Albania has joined the “10 main nationalities applying for international protection in the EU, for the first time in two years,” according to the European office for statistics.
More than 1,400 Albanians sought asylum in EU member states in August 2021, a 46% increase compared to July and more than double that of June, reverting to a pre-pandemic trend, according to EU data. This comes as reducing unfounded asylum cases is one of the conditions for EU accession that the Commission claims Albania has met.
Nearly 300 were given asylum or subsidiary protection in 2021.
Numbers were higher than in the months just before the pandemic, where 1124 were lodged in February 2020 and 1122 in January 2020. In December 2019, there were 1532, and in November 1672, current figures are reverting to the halted trend due to the outbreak of COVID-19.
Out of August’s applications, 1,200 were first time applications, and some 230 were re-applications. Albania had more asylum applications in August than Ukraine, Kosovo, Serbia, Montenegro, North Macedonia, and Bosnia and Herzegovina combined. It was the fourth-largest contributor of asylum applications to EU countries from the European continent. Turkey was first with 3,066, followed by Georgia with 1,524, and Moldova with 1,524.
283 Albanians have been granted refugee status, or subsidiary protection in the EU since January 2021, despite Albania being considered a “safe” country of origin. Meanwhile, more than 3500 cases are still pending an outcome.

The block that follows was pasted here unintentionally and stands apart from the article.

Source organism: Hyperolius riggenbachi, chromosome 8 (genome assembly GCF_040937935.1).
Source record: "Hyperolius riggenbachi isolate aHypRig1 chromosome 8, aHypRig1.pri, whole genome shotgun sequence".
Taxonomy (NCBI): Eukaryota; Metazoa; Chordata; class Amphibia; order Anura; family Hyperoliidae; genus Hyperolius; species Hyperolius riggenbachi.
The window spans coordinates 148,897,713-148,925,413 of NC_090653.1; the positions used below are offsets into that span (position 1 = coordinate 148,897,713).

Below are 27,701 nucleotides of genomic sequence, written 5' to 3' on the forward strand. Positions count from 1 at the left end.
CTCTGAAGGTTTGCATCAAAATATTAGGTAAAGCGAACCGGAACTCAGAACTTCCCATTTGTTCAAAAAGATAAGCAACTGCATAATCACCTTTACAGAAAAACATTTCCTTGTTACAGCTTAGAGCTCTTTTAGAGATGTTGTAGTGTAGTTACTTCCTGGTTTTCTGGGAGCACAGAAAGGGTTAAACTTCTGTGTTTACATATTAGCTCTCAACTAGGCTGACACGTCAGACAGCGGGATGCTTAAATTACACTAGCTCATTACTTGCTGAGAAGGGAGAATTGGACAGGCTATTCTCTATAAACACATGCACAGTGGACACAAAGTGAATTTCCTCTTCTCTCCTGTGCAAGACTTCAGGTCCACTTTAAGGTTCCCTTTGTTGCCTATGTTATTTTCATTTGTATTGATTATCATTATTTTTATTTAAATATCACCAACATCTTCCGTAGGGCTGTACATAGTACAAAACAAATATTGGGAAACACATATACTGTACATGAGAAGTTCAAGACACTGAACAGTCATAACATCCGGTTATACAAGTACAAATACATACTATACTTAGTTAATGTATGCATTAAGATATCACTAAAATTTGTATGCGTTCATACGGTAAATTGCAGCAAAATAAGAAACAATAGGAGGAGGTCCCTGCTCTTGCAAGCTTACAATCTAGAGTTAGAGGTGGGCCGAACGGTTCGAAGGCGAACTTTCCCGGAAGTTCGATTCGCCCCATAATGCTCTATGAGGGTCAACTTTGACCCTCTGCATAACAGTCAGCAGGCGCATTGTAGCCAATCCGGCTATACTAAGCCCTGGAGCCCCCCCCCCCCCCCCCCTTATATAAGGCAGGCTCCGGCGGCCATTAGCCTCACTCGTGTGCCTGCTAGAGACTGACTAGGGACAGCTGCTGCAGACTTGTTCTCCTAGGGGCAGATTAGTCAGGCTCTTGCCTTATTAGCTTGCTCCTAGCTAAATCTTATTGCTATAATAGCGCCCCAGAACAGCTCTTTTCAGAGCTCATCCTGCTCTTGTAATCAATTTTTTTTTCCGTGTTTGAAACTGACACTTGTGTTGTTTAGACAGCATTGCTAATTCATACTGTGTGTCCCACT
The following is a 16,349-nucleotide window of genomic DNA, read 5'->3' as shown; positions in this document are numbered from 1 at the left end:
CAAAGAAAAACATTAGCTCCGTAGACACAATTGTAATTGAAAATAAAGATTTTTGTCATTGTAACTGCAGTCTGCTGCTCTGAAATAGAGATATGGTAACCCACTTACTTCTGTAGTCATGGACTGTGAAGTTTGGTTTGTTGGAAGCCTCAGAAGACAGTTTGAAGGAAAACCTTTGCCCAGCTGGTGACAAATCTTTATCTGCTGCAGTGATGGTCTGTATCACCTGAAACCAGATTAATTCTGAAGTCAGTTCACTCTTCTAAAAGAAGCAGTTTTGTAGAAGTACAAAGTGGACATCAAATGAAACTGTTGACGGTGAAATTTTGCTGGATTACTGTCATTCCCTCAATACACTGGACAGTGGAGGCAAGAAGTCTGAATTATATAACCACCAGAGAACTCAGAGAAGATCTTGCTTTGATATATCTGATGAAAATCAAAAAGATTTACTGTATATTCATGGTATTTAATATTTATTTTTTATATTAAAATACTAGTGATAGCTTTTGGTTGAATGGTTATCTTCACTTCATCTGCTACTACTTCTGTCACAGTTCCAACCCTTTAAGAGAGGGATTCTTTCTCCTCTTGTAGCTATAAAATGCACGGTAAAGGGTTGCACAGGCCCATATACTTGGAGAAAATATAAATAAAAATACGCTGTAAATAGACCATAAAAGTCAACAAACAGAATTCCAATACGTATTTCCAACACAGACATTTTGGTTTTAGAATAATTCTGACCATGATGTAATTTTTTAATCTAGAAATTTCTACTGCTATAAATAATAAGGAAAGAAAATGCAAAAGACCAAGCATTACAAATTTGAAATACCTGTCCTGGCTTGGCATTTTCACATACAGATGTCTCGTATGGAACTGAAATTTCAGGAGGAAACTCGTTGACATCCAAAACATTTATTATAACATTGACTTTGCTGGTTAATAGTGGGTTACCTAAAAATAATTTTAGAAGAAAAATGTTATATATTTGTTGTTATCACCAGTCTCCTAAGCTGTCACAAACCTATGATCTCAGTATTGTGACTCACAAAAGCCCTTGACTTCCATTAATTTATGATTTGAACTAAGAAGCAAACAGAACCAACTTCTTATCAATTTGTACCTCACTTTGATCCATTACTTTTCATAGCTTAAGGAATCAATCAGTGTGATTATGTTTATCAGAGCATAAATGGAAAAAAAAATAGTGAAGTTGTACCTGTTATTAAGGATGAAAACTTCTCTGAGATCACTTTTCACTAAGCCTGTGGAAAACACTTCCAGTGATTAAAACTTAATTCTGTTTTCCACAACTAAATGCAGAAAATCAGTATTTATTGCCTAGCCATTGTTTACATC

Almost a quarter of a million Albanians have sought asylum in an EU member state between 2008 and 2021, not including the UK, which would make the total even higher.
Numbers decreased slightly in 2020 due to the pandemic, but the numbers have crept back since travel restrictions have been scaled back.
While Albania is considered a “safe place”, 10% of applications are accepted as founded. Furthermore, between 2008 and 2020, more than 700,000 Albanians received a residence permit in the EU.
According to various reports carried out in-country, common reasons for applying for asylum include lack of jobs, low wages, corruption, and a weak rule of law. Many also seek asylum due to ‘blood feuds’, a form of revenge killing, involvement in organised crime, has been the victim of crimes such as trafficking and even political persecution.
A worrying trend has also been detected in terms of unaccompanied minors seeking asylum. Some 60,000 are believed to have left in the country, and local child’s-rights NGOs have called for a parliamentary inquiry to establish their whereabouts.
As for applications in the UK, almost 7000 Albanians applied for asylum in 2020 alone.
An expert country witness for Albania for the UK Home Office told EURACTIV and Exit.al that common reasons for application include sex trafficking, women fleeing planned marriages, severe domestic violence, loan sharks, police mistreatment and “attacks due to political affiliation.” They said around one third were successful.
Reducing asylum applications is a condition for opening the first intergovernmental conference, which marks the official start of EU accession negotiations.
The October 2021 progress report noted that the number of applications was decreasing along with the recognition rate. They state that the condition has been met and that they are “monitoring the trend very closely” and “substantial efforts” are still needed.
A sharp increase in asylum numbers suggests that the situation requires more work and monitoring before progress can be declared. As for Albania’s EU accession path, Commission President Ursula von Der Leyen said the next intergovernmental conference could be held by year-end. However, this seems unlikely due to disquiet among EU member states and the veto from Bulgaria over North Macedonia, which is unlikely to be lifted by then.